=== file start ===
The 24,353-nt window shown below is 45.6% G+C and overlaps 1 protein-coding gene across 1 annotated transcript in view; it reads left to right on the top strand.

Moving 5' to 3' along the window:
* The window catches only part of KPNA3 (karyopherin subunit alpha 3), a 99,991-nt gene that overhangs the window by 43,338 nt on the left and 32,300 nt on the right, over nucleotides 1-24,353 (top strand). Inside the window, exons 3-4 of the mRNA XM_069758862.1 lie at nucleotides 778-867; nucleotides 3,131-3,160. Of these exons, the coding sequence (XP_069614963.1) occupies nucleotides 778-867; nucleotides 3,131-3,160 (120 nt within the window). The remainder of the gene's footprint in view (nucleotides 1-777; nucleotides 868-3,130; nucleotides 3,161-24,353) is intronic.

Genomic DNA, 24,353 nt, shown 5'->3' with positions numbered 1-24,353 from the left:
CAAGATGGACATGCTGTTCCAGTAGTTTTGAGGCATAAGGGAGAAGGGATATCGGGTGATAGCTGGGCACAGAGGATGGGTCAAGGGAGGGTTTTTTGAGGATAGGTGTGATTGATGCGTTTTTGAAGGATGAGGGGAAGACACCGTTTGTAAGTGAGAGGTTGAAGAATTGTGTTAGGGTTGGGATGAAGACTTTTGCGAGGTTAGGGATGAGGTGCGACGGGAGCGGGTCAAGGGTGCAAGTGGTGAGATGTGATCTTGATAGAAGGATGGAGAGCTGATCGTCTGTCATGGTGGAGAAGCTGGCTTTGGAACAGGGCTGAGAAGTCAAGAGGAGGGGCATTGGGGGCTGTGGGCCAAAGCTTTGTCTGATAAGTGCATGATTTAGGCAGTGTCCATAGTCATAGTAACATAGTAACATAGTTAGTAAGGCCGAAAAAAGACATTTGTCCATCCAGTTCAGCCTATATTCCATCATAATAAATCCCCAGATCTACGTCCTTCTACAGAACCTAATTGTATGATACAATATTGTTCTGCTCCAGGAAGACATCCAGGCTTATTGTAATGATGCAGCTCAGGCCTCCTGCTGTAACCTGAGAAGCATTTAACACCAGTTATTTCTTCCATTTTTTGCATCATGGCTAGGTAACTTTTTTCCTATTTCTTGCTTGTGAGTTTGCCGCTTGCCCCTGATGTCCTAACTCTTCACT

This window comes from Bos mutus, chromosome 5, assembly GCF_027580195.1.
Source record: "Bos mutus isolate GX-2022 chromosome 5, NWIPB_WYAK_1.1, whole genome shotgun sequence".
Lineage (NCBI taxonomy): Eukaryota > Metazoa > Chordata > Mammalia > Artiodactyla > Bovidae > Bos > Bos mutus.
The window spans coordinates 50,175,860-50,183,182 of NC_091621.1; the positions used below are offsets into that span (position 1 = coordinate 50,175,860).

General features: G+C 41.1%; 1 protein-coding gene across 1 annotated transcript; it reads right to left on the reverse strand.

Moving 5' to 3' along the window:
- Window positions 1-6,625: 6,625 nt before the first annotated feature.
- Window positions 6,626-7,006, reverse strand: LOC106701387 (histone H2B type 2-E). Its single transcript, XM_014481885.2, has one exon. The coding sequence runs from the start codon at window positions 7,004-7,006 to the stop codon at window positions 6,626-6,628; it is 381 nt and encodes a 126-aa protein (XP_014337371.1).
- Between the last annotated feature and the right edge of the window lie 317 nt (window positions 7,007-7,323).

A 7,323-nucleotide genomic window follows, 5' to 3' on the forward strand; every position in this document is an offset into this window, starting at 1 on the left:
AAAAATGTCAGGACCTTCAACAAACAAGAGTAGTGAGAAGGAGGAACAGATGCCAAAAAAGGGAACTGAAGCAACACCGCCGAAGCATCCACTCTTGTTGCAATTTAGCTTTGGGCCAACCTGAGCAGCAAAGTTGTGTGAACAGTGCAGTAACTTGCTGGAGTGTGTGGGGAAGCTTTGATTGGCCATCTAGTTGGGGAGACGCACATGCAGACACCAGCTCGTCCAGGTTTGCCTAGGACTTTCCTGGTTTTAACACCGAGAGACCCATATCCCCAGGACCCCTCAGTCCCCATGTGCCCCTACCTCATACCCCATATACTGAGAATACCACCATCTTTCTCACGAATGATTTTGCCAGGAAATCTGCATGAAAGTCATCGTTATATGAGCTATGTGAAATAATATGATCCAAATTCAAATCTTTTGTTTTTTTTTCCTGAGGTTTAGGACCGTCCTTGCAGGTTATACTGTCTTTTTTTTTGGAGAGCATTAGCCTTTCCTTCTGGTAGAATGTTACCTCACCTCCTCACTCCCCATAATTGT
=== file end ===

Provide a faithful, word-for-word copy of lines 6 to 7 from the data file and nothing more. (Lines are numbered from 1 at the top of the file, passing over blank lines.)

This window comes from Bos mutus, chromosome 5, assembly GCF_027580195.1.
Source record: "Bos mutus isolate GX-2022 chromosome 5, NWIPB_WYAK_1.1, whole genome shotgun sequence".